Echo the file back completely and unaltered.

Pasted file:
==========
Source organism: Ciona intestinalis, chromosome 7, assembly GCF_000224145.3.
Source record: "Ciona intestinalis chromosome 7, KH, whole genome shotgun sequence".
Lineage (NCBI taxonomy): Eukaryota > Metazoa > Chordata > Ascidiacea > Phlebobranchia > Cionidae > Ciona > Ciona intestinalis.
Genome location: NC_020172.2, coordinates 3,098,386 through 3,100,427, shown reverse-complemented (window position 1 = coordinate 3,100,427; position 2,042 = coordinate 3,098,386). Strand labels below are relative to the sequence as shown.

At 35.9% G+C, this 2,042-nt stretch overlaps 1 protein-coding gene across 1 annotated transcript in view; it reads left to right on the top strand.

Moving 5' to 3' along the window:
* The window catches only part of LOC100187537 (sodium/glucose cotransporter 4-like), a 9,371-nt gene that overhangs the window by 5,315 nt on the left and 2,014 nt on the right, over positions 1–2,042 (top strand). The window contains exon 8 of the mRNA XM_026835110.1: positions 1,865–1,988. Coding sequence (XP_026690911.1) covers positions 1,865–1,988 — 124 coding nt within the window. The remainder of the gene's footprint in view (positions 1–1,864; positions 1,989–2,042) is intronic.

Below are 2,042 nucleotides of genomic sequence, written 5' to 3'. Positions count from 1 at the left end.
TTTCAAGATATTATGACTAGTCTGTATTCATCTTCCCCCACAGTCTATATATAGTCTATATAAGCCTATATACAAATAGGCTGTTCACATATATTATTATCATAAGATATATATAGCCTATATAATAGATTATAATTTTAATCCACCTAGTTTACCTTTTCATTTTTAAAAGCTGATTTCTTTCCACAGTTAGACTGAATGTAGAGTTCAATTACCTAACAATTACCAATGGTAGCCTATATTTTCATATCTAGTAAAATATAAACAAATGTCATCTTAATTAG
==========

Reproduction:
Source organism: Ciona intestinalis, chromosome 7, assembly GCF_000224145.3.
Source record: "Ciona intestinalis chromosome 7, KH, whole genome shotgun sequence".
Lineage (NCBI taxonomy): Eukaryota > Metazoa > Chordata > Ascidiacea > Phlebobranchia > Cionidae > Ciona > Ciona intestinalis.
Genome location: NC_020172.2, coordinates 3,098,386 through 3,100,427, shown reverse-complemented (window position 1 = coordinate 3,100,427; position 2,042 = coordinate 3,098,386). Strand labels below are relative to the sequence as shown.

At 35.9% G+C, this 2,042-nt stretch overlaps 1 protein-coding gene across 1 annotated transcript in view; it reads left to right on the top strand.

Moving 5' to 3' along the window:
* The window catches only part of LOC100187537 (sodium/glucose cotransporter 4-like), a 9,371-nt gene that overhangs the window by 5,315 nt on the left and 2,014 nt on the right, over positions 1–2,042 (top strand). The window contains exon 8 of the mRNA XM_026835110.1: positions 1,865–1,988. Coding sequence (XP_026690911.1) covers positions 1,865–1,988 — 124 coding nt within the window. The remainder of the gene's footprint in view (positions 1–1,864; positions 1,989–2,042) is intronic.

Below are 2,042 nucleotides of genomic sequence, written 5' to 3'. Positions count from 1 at the left end.
TTTCAAGATATTATGACTAGTCTGTATTCATCTTCCCCCACAGTCTATATATAGTCTATATAAGCCTATATACAAATAGGCTGTTCACATATATTATTATCATAAGATATATATAGCCTATATAATAGATTATAATTTTAATCCACCTAGTTTACCTTTTCATTTTTAAAAGCTGATTTCTTTCCACAGTTAGACTGAATGTAGAGTTCAATTACCTAACAATTACCAATGGTAGCCTATATTTTCATATCTAGTAAAATATAAACAAATGTCATCTTAATTAG